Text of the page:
Piotr Chojnacki from Allegro (a company with 20 million users and 100 million offers and over 150 processes) listed three key points to successful scaling in such a large organization:
- Diffused structures of teams who work in agile way
- Local innovation within the global structure
- Consistent user experience
Silke Bochat presented John Maeda’s list of the top 8 skills that designers need to understand in business as well as the top 10 emerging trends that have the biggest impact on design published in Design in Tech Report.
The Top 8 skills that designers need to understand are the following:
- Product Roadmap Strategy
- Company strategy
- Retention/ Engagement metrics
- Conversion Metrics
- Funnel Acquisition Metrics
- Revenue Model
- Financial Metrics (i.e. Revenue margin etc.)
- Resource Allocation
In terms of the top 10 emerging trends with the biggest impact on design, here is the list:
- AI and machine learning
- Augmented Reality
- Virtual Reality
- Behavior tracking and modelling
- 3D printing
- Distributed teams and virtual workplace
- Democratization of design
- Algorithmic design
- Crowdsourcing and open source
- Facial and voice recognition
For those who are interested in the newest Design in Tech Report, here is the summary of it: https://www.youtube.com/watch?v=Czq2j4p924s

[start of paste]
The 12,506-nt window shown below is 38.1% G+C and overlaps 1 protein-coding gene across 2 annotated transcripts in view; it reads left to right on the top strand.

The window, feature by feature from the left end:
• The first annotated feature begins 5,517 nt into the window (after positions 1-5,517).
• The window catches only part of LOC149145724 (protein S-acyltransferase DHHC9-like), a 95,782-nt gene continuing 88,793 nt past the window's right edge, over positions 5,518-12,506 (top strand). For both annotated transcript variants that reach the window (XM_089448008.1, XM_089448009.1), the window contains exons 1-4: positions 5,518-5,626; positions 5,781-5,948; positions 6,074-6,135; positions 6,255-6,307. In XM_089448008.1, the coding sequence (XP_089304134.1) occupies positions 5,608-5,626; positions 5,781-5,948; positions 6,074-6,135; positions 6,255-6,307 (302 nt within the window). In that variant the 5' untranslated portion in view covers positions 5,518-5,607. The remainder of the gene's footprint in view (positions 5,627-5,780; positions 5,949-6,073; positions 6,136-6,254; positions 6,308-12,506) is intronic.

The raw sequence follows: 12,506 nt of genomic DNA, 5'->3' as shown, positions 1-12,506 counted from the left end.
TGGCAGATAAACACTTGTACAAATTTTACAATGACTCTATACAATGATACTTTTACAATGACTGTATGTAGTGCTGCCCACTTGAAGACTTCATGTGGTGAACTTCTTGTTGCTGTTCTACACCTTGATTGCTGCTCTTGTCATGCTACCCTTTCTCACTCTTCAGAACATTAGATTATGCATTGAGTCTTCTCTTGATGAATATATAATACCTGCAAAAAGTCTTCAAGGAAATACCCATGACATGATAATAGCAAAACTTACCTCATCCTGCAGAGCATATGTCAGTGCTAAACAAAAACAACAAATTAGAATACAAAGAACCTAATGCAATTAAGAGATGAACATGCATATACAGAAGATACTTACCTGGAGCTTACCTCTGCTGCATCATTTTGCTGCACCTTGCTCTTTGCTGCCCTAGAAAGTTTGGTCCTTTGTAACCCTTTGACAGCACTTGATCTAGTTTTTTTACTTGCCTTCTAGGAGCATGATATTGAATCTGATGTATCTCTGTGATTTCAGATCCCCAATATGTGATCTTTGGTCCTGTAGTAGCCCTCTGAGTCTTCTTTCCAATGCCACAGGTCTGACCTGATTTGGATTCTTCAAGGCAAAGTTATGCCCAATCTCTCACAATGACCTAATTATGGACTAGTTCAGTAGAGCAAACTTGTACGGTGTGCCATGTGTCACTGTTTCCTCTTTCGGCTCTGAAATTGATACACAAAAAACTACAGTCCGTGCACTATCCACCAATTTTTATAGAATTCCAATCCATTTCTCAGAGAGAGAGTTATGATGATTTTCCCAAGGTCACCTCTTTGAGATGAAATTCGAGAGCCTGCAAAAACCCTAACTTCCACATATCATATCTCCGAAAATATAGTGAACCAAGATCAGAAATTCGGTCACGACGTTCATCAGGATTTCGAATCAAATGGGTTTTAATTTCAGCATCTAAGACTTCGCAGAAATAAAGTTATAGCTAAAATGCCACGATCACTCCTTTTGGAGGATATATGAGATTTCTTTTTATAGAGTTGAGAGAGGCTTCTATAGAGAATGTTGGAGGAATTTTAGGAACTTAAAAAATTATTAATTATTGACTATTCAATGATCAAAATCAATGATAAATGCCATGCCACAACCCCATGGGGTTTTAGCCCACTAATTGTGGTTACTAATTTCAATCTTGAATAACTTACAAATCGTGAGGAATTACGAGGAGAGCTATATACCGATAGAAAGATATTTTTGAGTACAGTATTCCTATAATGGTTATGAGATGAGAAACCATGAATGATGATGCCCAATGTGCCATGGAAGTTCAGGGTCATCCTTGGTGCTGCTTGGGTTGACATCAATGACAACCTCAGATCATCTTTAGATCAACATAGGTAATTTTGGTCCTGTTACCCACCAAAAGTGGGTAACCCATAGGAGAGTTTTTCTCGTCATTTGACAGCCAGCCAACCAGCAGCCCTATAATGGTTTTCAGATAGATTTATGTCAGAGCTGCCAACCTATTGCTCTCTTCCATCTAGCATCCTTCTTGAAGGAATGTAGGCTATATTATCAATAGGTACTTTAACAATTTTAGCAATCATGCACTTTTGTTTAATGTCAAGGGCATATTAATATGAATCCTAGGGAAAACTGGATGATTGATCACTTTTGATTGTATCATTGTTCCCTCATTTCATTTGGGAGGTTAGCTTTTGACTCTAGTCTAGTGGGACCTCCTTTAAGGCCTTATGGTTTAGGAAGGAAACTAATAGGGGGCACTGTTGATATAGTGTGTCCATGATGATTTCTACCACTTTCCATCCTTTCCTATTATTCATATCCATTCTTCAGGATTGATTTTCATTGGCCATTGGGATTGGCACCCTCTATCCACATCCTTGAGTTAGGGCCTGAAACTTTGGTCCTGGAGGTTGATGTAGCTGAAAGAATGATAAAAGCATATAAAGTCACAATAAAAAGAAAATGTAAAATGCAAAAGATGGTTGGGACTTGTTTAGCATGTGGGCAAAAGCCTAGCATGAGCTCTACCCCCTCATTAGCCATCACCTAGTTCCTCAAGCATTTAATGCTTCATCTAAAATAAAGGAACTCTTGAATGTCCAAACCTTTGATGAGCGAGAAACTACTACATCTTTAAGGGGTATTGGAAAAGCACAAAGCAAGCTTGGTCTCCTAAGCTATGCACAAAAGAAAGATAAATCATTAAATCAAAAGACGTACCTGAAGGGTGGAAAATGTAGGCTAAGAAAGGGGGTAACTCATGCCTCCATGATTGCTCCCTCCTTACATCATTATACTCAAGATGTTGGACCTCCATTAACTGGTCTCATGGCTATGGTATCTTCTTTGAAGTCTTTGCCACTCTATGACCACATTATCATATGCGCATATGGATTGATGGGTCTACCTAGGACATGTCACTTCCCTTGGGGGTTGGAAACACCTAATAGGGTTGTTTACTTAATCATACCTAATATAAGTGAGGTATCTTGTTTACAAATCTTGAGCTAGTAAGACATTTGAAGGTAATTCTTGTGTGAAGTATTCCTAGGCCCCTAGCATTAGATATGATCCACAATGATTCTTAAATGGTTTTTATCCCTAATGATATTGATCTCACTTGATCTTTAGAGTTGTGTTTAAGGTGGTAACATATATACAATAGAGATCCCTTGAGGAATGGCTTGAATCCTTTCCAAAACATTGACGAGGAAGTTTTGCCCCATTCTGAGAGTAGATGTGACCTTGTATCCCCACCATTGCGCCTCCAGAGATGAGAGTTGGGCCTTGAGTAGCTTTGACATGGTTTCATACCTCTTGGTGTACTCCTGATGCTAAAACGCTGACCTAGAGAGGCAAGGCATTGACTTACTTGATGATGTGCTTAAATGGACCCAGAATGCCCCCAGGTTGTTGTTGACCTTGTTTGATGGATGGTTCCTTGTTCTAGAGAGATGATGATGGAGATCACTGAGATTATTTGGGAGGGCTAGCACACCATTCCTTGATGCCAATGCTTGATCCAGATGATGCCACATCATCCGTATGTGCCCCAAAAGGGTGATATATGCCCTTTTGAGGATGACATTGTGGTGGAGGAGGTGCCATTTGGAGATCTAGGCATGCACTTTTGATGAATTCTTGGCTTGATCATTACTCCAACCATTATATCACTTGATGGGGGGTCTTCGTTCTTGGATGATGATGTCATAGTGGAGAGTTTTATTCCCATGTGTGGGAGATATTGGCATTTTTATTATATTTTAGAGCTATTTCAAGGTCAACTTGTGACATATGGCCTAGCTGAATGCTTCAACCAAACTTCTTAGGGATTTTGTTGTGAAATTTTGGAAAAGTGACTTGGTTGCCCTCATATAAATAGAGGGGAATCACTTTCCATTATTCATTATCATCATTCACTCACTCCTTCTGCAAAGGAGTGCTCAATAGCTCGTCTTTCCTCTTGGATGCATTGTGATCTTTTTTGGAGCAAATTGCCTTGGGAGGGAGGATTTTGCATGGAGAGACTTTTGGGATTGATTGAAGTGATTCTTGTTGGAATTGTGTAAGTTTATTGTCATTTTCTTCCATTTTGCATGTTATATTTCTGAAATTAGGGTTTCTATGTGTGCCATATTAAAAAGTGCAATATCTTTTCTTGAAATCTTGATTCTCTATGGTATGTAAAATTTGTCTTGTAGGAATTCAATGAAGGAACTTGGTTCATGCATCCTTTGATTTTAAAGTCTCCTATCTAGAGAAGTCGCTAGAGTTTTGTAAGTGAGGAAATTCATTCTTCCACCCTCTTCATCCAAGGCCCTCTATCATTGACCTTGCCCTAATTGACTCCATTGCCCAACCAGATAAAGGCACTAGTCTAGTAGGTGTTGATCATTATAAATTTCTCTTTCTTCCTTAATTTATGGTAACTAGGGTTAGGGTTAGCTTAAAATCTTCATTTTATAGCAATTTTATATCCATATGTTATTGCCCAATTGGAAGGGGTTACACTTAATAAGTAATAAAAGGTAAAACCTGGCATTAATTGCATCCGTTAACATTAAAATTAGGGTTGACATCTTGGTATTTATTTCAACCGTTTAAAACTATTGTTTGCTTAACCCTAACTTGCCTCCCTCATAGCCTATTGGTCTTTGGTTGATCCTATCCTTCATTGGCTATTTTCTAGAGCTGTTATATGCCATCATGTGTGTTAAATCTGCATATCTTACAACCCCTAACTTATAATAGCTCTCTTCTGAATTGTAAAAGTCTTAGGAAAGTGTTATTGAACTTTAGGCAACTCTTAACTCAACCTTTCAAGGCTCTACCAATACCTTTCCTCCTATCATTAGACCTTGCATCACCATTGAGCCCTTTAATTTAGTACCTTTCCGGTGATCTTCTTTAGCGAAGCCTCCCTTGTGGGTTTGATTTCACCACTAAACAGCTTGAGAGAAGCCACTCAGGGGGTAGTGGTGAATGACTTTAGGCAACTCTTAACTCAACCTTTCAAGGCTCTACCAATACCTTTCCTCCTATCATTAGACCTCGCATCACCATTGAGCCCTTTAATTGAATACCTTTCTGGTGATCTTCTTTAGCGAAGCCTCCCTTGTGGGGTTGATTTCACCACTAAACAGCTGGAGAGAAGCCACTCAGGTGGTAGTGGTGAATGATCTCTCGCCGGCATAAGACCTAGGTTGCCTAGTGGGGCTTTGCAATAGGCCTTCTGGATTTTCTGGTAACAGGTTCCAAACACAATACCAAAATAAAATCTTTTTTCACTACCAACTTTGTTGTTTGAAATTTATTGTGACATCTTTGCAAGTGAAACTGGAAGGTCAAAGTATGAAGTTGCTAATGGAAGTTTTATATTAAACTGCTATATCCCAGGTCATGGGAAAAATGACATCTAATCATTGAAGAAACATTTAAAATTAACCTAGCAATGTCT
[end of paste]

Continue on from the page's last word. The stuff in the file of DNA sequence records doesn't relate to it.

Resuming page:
She advised to start implementing Design Thinking with a small project with a limited budget and low risk. Deliver value from it as early as possible. Then promote it if it becomes a success. This gives more chances that it will persuade the decision makers to scale it.
She also recommended to try this canvas in practice: https://www.xplane.com/designops
Arian Chernoff from Johnson & Johnson recommended answering what, when, where, how and why questions once solving the challenge. In terms of their diabetes app, the answers look as below:
…make diabetes easier to manage…
…to improve patient adherence and outcomes..
…placing the patient at the center…
…on a connective cloud ecosystem…
…by personalizing experiences.
Dymitr Romanowski explained the role of empathy in health care and shared the results of the projects Human Behind Every Number:: https://humanbehindeverynumber.com/
This is how the project is explained on the website: “Human Behind Every Number is a non-governmental organization that provides research, insight and education on the first-hand experiences of patients involved in clinical trials. In today’s active research industry, our results deliver clear information to industry professionals that will help shape the development of clinical trials around the globe.”
This website gathered patients’ stories throughout their patient journeys which might be helpful for designers working in the Health Care sector.
From the story of creating Handelek, a restaurant in Poland, I walked away with a feedback tool – a physical one in the form of a board in the restaurant as well as a virtual one on Instagram. They called it the card of transparency with Your opinion, Status and What we changed. It obviously helps to deliver real value to customers.
Here is the POLISHOPA summary by professional illustrator, Agata Jakuszko.
I would recommend this conference to any DT enthusiast. See you in 2020 in Bydgoszcz, Poland :).
Author: Cecylia Kundera